Over 60,000 students use the DecisionTools Suite annually in their MBA and graduate level programs. In 2012, over 800 universities worldwide adopted the DecisionTools Suite. Professors in business, engineering, OR, and other fields keep their students on the cutting edge by teaching the latest analytical techniques from Palisade. Some major schools with programs and courses that standardized on the DecisionTools Suite last month include:
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There are three easy ways to get the DecisionTools Suite for your students:
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network lab and laptop installation. Palisade offers a complimentary Live Web Training session to all instructors who order a Course License.
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The DecisionTools Suite is a great way to present quantitative techniques in a straightforward, easy-to-understand way for students.
The Value of a Customer
Excerpted from Financial Models Using Simulation and
by Wayne Winston, published by Palisade Corp.
In making marketing decisions it is very important to take a long-term view.
Improvements in customer service, for example, may not pay off in the short-term. If we look at the long‐term value of a customer, however, a small increase in customer retention resulting from improved customer service may greatly increase a companyʹs profit.
The book The Loyalty Effect (Reichheld, 1996) contains a great discussion of how the value of a customer depends on the probability that a customer will leave your business. Here is an example on how the average profitability of a credit card customer depends on how many years they have had a credit card.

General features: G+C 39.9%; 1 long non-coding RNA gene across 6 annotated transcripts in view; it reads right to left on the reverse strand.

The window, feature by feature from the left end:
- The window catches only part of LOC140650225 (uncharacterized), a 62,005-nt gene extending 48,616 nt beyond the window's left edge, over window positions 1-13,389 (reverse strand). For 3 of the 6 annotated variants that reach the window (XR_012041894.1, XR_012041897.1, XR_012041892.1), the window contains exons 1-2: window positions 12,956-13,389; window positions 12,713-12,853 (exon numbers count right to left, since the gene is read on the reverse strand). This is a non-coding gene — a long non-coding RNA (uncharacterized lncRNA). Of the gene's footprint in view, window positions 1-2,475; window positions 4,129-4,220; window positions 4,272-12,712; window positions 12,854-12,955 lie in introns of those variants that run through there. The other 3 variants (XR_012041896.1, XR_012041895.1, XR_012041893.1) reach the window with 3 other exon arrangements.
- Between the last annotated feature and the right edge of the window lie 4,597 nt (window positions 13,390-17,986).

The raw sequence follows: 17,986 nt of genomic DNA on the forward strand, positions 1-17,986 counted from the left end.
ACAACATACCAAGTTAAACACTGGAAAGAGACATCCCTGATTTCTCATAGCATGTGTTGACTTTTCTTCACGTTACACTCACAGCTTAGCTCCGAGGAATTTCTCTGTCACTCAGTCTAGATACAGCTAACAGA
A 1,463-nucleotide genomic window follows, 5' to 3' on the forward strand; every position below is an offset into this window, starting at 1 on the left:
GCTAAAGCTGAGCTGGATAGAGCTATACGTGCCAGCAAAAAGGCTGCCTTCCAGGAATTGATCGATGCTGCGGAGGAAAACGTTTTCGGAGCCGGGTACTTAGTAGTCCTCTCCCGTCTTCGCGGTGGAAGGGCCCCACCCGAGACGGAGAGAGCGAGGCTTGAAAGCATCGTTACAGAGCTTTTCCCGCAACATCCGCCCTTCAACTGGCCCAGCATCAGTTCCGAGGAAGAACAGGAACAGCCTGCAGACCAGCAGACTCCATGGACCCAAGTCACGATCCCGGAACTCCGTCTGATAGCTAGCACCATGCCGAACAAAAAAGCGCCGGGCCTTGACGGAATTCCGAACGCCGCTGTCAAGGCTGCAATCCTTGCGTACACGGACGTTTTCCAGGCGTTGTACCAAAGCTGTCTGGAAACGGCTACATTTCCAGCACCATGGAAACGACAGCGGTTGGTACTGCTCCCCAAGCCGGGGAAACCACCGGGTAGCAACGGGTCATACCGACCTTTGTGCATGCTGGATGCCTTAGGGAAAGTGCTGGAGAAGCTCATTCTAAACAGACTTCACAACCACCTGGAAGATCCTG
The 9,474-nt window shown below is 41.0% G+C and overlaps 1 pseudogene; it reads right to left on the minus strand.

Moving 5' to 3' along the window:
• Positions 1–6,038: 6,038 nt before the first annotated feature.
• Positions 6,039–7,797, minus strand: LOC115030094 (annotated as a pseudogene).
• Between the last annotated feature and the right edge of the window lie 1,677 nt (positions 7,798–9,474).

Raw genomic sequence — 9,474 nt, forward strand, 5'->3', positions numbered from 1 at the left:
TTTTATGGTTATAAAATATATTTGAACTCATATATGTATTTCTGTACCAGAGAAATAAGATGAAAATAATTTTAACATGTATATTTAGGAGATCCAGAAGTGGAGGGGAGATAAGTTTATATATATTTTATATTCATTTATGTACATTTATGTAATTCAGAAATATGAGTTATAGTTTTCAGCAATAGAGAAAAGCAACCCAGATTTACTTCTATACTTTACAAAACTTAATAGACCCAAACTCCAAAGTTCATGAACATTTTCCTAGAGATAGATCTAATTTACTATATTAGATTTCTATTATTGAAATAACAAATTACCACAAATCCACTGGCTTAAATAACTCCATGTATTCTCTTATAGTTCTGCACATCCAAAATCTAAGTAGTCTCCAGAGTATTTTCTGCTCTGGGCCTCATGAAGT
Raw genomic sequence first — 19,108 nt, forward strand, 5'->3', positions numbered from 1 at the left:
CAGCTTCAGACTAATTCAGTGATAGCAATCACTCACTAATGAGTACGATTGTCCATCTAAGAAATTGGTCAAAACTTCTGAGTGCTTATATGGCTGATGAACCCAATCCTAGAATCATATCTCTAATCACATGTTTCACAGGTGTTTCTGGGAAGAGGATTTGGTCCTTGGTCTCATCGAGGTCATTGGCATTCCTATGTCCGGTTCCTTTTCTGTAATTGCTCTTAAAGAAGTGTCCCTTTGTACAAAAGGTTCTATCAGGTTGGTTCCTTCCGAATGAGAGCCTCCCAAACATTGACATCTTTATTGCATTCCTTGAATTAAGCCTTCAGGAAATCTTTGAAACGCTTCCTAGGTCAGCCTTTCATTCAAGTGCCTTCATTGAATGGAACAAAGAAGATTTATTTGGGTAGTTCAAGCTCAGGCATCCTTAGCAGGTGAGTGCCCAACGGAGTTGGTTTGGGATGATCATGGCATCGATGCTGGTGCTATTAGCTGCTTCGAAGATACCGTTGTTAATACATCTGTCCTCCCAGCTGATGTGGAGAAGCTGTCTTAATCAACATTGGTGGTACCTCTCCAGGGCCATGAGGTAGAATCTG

By using @RISK and the loyalty.xls example file we are able to demonstrate that going to a 95% retention from a 90% retention is much more beneficial than going from an 85% retention to 90%. This example explains the large increase in profitability associated with a seemingly small increase in the retention rate.
Download example files and view step-by-step instructions
Correlating Input Variables
Two input distributions are correlated when their samples should be “related” — that is, the value sampled for one distribution should affect the value sampled for the other. This correlation is necessary when, in reality, two input variables move to some degree in tandem. For example, imagine a model with two input distributions — Interest Rate and Housing Starts. These two inputs are related, as the value sampled for Housing Starts depends on the value sampled for Interest Rate. A high Interest Rate would tend to cause a low value for Housing Starts, and conversely a low Interest Rate would tend to cause a high value for Housing Starts. If this correlation were not accounted for in sampling, some iterations of the simulation would reflect nonsensical conditions that could not occur in reality — such as a high Interest Rate and a high value for Housing Starts.